Blind Plea

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What Is a Blind Plea?


A blind plea is a guilty plea without a set sentence. This is different than a standard plea bargain, in which the defense and prosecution agree on a guilty plea, and in exchange, the prosecution will recommend a lighter sentence.

A blind plea is accompanied by no such agreement, thus leaving it up to the judge to sentence the defendant as he or she sees fit (within the bounds of the law).

How Does Entering a Blind Plea Differ from Plea Bargaining?

A blind plea is very risky. After all, it involves the defendant throwing himself at the mercy of the court, in the purest sense of the expression. In most plea bargains, the prosecution agrees to recommend a reduced sentence (it is the judge, not the prosecutor, who has the final say over sentencing), which the judge usually follows. However, if the judge does not follow the prosecution’s recommendation, and imposes a tougher sentence, the defendant can change his or her plea to "not guilty" and proceed with a trial. A blind plea does not give the defendant this option. The defendant is basically stuck with whatever sentence the judge might impose.

What Are Some Practical Consequences of Entering a Blind Plea?

A criminal defendant must understand that his blind plea will effectively cancel all his defenses. A defendant wouldn't be able to avoid conviction for a serious crime by making a blind plea to a lesser included offense. In place of a blind plea, a defendant may consider entering a no-contest plea. Unlike blind plea, a no-contest plea preserves the defenses and allows plea bargaining for a criminal defendant.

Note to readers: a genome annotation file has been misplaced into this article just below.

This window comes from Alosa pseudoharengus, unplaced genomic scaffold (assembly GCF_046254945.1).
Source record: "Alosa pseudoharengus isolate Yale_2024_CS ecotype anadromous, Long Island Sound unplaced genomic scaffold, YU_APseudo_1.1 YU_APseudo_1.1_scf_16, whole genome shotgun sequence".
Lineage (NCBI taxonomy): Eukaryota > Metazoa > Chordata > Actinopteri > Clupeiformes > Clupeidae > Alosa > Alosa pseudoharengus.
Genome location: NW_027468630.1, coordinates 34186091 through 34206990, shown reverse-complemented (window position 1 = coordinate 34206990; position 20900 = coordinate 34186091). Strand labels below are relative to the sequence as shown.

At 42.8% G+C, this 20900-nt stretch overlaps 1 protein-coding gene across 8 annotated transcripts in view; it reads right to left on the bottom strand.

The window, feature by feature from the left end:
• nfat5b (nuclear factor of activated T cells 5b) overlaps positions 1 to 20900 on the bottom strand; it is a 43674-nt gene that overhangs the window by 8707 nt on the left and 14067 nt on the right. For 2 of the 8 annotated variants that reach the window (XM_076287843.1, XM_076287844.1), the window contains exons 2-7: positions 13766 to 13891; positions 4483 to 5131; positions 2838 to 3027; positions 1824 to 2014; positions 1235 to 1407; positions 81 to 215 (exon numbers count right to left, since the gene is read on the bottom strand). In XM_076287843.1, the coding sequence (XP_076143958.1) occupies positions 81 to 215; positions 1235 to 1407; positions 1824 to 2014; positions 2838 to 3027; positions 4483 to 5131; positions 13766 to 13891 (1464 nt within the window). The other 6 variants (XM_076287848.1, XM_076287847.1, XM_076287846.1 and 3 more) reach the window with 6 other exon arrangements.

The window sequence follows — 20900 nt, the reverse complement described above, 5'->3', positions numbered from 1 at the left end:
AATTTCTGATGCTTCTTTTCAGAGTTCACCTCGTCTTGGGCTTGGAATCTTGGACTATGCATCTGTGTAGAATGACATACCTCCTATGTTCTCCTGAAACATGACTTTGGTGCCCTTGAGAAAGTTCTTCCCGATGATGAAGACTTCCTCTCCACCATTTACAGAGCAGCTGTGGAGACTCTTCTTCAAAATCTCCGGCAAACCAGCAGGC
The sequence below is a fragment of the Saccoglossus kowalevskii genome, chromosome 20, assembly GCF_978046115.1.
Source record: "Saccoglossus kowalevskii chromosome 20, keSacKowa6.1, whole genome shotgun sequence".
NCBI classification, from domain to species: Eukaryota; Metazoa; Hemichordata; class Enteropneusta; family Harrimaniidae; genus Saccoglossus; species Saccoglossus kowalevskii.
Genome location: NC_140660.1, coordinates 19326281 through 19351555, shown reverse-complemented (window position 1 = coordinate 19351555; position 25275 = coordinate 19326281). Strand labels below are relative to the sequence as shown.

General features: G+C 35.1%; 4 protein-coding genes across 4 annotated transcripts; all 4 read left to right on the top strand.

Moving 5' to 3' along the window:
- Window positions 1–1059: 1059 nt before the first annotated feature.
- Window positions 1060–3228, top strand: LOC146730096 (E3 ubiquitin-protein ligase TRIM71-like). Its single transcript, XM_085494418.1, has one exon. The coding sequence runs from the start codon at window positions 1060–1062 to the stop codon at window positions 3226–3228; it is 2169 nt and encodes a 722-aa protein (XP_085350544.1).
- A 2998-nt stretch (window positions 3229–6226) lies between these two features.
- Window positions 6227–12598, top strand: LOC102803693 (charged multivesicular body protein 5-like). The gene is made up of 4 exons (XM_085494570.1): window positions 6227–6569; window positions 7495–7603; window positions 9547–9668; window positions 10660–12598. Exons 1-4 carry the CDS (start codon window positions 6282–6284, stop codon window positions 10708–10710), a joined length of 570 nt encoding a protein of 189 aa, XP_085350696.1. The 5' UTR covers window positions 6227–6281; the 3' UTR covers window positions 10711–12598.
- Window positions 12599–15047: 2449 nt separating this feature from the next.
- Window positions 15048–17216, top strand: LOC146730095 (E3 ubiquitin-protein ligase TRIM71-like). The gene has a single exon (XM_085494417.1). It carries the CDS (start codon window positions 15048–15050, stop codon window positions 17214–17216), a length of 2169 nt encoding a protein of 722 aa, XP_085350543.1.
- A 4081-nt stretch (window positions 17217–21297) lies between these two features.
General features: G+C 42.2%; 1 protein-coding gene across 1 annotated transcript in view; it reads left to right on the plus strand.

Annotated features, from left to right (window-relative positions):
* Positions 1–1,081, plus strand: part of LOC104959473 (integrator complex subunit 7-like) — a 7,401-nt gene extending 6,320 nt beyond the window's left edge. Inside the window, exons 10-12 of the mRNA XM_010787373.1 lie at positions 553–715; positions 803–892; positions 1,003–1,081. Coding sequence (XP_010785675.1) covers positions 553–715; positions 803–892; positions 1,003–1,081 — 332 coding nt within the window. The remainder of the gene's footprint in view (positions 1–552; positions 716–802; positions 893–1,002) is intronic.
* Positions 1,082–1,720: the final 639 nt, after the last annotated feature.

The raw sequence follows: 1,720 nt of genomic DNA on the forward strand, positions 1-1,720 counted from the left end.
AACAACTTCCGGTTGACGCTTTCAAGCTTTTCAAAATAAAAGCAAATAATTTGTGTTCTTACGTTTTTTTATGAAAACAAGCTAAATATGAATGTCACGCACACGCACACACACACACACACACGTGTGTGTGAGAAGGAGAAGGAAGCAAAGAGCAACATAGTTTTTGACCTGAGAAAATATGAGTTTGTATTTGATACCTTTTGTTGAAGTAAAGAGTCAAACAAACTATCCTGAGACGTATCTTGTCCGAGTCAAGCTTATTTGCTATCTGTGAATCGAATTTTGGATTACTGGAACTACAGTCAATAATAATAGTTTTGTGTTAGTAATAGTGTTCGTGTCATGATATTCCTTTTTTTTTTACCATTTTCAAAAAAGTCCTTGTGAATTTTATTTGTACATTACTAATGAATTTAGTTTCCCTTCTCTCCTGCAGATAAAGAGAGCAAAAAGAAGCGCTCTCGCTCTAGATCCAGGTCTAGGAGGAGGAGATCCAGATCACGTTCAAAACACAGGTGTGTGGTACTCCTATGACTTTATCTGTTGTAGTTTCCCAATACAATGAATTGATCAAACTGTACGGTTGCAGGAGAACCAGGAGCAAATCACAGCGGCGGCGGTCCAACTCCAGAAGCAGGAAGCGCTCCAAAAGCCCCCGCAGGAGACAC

Why Would Anyone Seek a Blind Plea?

Still, there are some reasons why a defendant might take a blind plea bargain. For example, if the judge has a record of going easy on people who plead guilty, or if the prosecution has a very good case, a blind plea might be a risk worth taking. A defendant may take a blind plea when there is no lesser included offense to plea bargain for, or when a very unfavorable plea bargain is imposed by the prosecution.

Should I Contact an Attorney?

In most other cases, however, it is probably best to seek a favorable plea bargain, or to plead "not guilty" and take your chances at trial. Your defense attorney is the person to ask for advice in this situation, and is in the best position to decide which course of action to take. Be careful about making a blind plea or engaging in plea bargaining without understanding clearly the consequences of entering different types of pleas.

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Last Modified: 08-23-2016 10:36 PM PDT

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